⚖️HISTORY, LAW ENFORCEMENT, HUMAN RIGHTS, FORENSIC SCIENCE COME TOGETHER TO BRING WAR CRIMINALS TO JUSTICE!  — “They [Guatemalan soldiers and local Civil Patrol] covered her mouth, kicked her, and slapped her. Then they ordered her to take her clothes off and took her to the bedroom. They took turns raping her.”

 

This from my good friend and Alexandria neighbor Professor Alberto Benitez over at GW Law:

The attached article from the Washington Post reads like the affidavits we prepare and file in support of our clients’ asylum applications. Please read to the end. All respect to Sra. Alvarado, Sr. Osorio, and all the survivors, may the victims rest in peace, and thanks to Ms. Schneider and Mr. Langille.

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Alberto Manuel Benitez

Professor of Clinical Law

Director, Immigration Clinic

The George Washington University Law School

Scanned from a Xerox Multifunction Printer – 2022-04-25T093400.796

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Kevin Sieff
Kevin Sieff
Latin America Correspondent
Washington Post
Nick Miroff
Nick Miroff
Reporter, Washington Post

From the above article by Kevin Sieff & Nick Miroff @ WashPost:

 

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Obviously, what’s described elsewhere in the article is really “top notch” law enforcement work from DHS. It also illustrates one of my continuing themes” of “effective interdisciplinary cooperation in immigration cases.”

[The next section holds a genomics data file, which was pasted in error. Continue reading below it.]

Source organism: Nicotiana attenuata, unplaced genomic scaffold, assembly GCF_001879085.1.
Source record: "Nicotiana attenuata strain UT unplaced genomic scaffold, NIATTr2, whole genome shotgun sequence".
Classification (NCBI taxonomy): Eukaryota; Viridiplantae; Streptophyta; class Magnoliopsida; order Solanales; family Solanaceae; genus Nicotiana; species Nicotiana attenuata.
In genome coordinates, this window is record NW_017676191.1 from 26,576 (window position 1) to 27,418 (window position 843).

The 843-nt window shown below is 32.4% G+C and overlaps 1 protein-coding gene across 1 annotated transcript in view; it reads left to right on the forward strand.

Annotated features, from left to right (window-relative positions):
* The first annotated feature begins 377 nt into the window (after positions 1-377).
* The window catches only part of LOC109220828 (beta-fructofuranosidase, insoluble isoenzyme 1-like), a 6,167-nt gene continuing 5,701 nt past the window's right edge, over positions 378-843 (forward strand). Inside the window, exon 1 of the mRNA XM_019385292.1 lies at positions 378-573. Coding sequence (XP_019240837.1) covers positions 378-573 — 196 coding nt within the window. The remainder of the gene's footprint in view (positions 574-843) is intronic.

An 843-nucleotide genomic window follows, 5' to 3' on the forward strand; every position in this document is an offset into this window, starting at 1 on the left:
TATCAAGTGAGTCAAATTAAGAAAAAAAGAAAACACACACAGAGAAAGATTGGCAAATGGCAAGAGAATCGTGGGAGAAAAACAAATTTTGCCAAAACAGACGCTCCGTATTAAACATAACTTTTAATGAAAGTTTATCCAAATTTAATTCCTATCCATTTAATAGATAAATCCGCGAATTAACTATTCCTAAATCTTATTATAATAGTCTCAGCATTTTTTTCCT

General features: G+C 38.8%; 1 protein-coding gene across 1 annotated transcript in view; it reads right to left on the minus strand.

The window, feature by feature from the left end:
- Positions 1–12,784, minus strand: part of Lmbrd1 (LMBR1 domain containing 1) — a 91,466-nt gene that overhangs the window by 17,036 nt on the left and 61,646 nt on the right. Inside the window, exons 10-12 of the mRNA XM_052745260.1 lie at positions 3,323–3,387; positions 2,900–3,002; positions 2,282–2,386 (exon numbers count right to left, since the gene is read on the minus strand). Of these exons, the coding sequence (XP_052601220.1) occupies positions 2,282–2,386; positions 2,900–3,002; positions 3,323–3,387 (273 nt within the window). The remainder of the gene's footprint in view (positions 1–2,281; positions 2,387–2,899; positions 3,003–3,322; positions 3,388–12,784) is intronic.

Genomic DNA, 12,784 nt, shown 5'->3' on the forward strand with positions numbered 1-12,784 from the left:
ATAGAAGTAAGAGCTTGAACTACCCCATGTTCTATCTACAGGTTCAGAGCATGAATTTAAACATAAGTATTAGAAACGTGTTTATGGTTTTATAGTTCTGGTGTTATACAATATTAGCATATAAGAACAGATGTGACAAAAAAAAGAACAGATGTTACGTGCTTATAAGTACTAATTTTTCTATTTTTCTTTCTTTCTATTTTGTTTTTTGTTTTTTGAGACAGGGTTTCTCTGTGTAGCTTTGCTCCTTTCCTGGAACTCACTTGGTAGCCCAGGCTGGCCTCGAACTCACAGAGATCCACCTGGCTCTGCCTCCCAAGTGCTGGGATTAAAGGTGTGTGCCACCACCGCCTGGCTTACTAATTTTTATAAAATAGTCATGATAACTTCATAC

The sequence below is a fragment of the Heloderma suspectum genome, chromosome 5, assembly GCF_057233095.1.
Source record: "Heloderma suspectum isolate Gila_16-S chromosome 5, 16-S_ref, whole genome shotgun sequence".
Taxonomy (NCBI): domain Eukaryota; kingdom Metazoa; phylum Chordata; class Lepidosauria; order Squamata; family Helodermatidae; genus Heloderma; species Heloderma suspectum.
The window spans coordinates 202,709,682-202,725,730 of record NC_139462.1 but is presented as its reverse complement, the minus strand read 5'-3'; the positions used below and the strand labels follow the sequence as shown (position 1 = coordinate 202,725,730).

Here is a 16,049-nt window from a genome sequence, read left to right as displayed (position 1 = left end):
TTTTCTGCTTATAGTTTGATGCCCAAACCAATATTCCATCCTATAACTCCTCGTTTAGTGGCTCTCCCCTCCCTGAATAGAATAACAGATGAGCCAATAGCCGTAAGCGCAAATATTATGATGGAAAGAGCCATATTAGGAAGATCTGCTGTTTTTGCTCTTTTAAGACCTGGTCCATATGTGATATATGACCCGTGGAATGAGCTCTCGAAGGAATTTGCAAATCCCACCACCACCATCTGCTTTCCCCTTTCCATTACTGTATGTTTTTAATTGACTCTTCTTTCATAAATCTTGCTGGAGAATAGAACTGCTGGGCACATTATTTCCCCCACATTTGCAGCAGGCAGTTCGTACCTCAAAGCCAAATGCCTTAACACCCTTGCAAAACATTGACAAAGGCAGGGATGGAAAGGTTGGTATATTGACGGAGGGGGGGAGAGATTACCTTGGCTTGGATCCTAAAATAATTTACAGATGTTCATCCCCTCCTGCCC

The irony is that DHS now spends too much of its law enforcement time trying to “chase down the victims of persecution” and deny them their rights to apply for asylum and their opportunity have their cases fairly evaluated and adjudicated.

What if, if rather than yielding to disgusting political grandstanding by GOP nativists and, sadly, some misguided Dems, who want to misuse Title 42 to end asylum law, the Administration stood up for the rights of refugees and asylum seekers for fair and orderly processing and determination of their claims for protection? What if refugees were encouraged to apply at legal ports of entry and at points outside the U.S. Wouldn’t that leave more time for “real” law enforcement at DHS — at the border and everywhere else? 

Interestingly, during the Trump regime, some ICE Special Agents came to the same conclusion. They unsuccessfully “lobbied” then DHS Secretary Nielsen for separation from the “gonzo civil enforcement” that ICE then was carrying out — concentrating on “terrorizing” local ethnic communities. Not surprisingly, this made local enforcement in many areas reluctant to cooperate with ICE on real law enforcement priorities — like that described in this case.

As this article suggests, there has been a real “mixed message” in DHS and DOJ in handling of asylum claims from the Northern Triangle. One arm acknowledges and prosecutes massive acts of persecution that are actually war crimes. Another arm, aided by bad judging at EOIR and poor leadership at DOJ, disingenuously denies that such persecutions took place — sometimes mischaracterizing it as “random violence”  — and that violence amounting to persecution on account of a “protected ground,” particularly violence directed at women and children, remains widespread in Latin America today.

🇺🇸Due Process Forever!

PWS

04-25-22

⚖️HISTORY, LAW ENFORCEMENT, HUMAN RIGHTS, FORENSIC SCIENCE COME TOGETHER TO BRING WAR CRIMINALS TO JUSTICE!  — “They [Guatemalan soldiers and local Civil Patrol] covered her mouth, kicked her, and slapped her. Then they ordered her to take her clothes off and took her to the bedroom. They took turns raping her.”